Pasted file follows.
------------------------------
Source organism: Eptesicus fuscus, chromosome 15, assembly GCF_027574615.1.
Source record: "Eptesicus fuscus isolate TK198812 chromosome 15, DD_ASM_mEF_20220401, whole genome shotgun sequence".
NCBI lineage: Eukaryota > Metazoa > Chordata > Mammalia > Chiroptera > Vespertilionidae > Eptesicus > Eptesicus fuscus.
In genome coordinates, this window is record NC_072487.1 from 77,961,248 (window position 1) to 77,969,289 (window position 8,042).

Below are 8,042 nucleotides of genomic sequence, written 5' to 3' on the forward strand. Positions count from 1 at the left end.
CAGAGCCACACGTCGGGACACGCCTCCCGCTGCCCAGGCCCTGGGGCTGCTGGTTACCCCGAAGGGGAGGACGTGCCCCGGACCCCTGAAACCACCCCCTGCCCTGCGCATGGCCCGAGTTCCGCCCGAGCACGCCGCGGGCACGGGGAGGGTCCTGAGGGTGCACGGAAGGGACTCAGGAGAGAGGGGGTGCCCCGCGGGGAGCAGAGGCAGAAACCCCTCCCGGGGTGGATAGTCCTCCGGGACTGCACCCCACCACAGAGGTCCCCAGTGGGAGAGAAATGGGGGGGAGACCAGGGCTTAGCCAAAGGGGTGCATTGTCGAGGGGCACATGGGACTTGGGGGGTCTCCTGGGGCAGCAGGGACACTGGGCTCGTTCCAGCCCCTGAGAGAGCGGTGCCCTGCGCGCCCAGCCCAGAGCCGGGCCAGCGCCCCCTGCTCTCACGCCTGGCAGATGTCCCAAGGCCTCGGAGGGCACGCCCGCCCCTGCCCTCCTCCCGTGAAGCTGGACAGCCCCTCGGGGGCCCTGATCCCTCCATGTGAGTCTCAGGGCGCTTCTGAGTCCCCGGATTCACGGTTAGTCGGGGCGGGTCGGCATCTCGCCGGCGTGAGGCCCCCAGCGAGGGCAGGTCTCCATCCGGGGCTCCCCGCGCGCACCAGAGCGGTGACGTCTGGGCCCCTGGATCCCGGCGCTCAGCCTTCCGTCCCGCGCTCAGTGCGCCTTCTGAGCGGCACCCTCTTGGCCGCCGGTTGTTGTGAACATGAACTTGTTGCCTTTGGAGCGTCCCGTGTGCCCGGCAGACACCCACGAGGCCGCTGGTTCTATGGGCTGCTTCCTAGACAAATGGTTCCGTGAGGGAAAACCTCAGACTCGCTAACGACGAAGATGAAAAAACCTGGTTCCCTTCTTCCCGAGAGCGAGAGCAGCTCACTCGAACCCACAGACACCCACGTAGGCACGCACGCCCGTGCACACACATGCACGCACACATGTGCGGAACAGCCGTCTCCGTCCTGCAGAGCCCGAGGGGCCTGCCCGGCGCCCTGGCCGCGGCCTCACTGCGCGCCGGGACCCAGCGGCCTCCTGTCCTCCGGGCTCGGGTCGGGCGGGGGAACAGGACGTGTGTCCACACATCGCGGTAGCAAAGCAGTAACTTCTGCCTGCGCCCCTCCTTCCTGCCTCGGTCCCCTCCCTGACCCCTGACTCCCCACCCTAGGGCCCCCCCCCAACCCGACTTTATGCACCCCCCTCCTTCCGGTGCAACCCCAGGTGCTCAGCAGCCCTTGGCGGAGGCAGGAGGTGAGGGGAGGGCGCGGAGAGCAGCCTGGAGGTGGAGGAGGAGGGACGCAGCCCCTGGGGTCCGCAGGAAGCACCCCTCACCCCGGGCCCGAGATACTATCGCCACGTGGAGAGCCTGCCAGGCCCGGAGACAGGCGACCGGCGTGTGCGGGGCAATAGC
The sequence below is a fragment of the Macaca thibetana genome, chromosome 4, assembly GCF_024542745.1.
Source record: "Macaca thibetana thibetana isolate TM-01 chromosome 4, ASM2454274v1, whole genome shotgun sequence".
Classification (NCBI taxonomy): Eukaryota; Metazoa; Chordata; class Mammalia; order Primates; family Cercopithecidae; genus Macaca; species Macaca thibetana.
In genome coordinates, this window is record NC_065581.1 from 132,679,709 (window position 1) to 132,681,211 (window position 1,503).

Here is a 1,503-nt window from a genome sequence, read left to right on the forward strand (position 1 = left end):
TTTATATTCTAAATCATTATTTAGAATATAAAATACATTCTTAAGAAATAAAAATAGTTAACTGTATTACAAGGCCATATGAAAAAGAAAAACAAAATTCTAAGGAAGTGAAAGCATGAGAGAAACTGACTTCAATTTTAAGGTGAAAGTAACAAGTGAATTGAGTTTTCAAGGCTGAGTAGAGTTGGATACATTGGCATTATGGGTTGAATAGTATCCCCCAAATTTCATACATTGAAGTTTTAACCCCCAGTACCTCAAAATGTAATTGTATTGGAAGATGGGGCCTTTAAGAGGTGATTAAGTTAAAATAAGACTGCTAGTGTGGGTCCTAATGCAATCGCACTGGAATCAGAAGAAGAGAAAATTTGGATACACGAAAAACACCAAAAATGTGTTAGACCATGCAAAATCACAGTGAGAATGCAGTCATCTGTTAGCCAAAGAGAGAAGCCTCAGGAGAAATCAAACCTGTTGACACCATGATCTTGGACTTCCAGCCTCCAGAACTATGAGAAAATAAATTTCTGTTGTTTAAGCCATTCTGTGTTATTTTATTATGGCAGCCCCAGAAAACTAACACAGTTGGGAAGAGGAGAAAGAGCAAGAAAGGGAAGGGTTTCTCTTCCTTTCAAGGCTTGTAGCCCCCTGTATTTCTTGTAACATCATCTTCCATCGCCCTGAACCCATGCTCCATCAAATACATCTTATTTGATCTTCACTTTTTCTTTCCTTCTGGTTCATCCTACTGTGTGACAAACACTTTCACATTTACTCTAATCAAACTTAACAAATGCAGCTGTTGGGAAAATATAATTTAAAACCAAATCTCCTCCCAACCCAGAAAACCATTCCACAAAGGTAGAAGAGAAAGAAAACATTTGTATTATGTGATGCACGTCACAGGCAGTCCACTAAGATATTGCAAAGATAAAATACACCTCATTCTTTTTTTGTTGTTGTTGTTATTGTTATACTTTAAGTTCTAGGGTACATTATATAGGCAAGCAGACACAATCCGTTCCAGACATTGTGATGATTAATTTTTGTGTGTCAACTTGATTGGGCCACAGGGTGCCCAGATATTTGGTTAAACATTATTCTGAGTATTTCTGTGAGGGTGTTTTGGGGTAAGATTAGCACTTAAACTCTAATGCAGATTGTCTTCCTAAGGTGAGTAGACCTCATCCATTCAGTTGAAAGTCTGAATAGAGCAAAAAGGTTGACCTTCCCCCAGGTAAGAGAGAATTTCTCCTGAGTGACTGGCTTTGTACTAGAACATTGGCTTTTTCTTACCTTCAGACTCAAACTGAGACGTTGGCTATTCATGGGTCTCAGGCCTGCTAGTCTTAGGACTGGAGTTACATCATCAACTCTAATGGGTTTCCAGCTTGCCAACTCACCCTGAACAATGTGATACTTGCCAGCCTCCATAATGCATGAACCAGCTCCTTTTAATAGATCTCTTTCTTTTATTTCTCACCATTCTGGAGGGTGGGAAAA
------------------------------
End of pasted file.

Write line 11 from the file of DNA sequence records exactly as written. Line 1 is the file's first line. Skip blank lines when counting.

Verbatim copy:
Here is a 1,503-nt window from a genome sequence, read left to right on the forward strand (position 1 = left end):